3. Instruct the groups to divide the images into 5 groups of 4 images each in whatever groups they want. Tell them they have to come up with the groups and the categories on their own. They have to study each artwork in order to find similarities and differences.
4. Give the students time to complete the activity. Have each group fill out one worksheet that lists which artworks are in each group and why they chose the groups they did (what do the images in the group have in common?).
5. Have the students lay the images on the desks or tables for everyone to see when they are finished. Have all the students stand up and tour the room noticing how each group divided the groups, and then have each group present to class their categories and criteria for the sculpture groups. The students really enjoy seeing how their groups differ from the rest of the class’s groups.
6. Optional: I just came up with this idea right now, but I haven’t tested it. You could at this point pass out a sheet with the correct answers on it, and then have the students compare the correct ones with theirs. This may take too long though as this lesson already takes a good amount of time as is.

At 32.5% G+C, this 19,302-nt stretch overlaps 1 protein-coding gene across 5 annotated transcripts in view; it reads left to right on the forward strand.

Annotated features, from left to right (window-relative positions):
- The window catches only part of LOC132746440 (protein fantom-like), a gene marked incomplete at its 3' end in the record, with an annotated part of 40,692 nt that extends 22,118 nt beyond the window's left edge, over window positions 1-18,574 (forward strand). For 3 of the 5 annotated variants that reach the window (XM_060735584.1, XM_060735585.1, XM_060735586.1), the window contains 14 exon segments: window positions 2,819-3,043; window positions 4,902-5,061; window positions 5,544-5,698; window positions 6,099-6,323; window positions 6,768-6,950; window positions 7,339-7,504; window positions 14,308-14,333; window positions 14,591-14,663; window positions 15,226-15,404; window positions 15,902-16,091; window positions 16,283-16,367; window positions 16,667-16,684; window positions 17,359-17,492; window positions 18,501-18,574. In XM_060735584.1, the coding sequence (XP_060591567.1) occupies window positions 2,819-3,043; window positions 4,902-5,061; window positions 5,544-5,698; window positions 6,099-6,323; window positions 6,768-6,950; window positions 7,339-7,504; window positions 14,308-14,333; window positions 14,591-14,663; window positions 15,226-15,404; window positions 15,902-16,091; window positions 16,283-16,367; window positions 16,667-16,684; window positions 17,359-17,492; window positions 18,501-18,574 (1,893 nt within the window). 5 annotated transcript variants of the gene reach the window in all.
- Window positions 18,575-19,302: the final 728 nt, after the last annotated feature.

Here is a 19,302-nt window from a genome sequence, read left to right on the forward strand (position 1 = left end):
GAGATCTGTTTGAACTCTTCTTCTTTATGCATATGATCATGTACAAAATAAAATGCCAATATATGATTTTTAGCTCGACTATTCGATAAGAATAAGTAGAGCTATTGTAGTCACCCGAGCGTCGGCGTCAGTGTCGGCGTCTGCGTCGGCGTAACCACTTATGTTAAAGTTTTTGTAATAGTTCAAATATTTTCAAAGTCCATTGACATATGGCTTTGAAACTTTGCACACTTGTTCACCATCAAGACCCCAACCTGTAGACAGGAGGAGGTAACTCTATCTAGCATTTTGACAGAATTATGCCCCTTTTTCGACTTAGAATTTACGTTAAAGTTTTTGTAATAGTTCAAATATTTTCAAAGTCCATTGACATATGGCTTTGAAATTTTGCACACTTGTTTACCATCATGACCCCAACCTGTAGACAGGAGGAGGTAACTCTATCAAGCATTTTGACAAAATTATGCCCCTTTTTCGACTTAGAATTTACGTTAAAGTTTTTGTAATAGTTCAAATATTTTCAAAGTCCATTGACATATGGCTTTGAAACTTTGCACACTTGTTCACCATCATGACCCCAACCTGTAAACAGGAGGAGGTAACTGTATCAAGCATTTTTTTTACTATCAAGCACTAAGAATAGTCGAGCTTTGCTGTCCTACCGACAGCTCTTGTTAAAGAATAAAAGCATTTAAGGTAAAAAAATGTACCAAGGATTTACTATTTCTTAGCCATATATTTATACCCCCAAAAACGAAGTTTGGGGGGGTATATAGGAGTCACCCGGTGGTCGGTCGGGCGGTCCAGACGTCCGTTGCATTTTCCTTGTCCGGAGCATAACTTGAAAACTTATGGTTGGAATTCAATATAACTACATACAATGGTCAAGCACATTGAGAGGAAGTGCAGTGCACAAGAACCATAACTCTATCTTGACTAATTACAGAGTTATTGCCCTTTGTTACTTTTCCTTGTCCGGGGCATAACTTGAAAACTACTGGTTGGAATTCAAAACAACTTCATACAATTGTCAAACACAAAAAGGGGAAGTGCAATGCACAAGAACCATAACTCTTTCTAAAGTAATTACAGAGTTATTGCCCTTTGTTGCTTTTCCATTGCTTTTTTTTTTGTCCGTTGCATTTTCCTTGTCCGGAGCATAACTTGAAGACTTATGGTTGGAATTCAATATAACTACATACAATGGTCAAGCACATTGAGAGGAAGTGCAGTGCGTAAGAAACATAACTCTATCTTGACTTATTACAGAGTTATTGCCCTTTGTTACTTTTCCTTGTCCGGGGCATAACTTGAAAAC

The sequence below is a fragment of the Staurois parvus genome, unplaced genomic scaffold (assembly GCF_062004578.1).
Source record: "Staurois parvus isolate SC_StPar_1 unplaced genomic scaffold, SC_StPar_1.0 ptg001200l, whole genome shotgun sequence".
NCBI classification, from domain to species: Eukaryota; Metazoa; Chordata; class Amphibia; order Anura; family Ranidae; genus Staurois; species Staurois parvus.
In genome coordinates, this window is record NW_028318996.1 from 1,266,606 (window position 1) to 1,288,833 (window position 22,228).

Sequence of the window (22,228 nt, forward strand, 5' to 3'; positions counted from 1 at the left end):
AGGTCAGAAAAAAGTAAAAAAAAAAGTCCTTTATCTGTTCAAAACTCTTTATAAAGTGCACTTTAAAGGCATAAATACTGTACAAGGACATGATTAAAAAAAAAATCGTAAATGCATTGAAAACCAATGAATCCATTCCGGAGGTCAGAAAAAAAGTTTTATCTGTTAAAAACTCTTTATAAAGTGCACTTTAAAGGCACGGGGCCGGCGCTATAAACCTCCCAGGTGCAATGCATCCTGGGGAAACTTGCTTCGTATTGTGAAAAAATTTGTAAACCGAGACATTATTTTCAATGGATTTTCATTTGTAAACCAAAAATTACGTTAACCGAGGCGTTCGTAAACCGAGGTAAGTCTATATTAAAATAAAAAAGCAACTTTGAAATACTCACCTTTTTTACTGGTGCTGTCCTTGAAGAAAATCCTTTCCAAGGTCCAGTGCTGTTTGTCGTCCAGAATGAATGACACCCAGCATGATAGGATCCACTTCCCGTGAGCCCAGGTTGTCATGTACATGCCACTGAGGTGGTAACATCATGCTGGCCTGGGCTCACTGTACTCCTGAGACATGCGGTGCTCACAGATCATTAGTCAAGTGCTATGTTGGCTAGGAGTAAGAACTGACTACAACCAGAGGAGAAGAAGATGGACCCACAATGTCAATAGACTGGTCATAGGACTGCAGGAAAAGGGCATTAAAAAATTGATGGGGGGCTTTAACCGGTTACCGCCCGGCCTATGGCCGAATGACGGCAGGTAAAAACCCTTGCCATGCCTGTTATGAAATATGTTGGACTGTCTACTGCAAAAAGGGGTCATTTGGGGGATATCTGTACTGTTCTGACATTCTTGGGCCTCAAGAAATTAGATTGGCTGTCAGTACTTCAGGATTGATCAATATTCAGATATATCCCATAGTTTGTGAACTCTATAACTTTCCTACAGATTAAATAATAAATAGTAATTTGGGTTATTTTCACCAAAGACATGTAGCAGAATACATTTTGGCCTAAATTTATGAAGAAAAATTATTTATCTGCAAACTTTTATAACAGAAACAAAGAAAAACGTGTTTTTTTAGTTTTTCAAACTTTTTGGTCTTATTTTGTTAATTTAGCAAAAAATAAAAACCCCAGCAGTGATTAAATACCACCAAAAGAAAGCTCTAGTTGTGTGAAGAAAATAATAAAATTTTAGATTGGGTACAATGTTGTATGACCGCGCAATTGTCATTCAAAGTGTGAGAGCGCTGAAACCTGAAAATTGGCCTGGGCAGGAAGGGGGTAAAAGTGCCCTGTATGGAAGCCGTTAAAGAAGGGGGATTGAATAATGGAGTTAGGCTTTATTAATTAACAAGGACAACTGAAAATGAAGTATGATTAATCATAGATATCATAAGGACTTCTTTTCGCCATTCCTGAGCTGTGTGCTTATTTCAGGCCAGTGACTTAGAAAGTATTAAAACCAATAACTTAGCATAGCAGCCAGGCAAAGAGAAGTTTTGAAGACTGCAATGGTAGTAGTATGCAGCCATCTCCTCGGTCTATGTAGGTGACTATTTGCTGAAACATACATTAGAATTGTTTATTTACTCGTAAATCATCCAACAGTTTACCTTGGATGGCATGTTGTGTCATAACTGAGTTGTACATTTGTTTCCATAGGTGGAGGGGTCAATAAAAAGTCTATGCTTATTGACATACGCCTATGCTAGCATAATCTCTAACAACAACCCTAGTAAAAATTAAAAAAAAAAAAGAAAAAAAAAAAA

7. Review the correct answers with the class using the PowerPoint (download below). Explain the different periods and have students comment on and discuss the similarities that unite the groups together. Here’s a little preview slideshow of the PowerPoint for you.
8. I usually follow this with a little assessment at the end or at the beginning of the next class period and show some pictures and have the students tell me which period it is from. That is not included in this resource.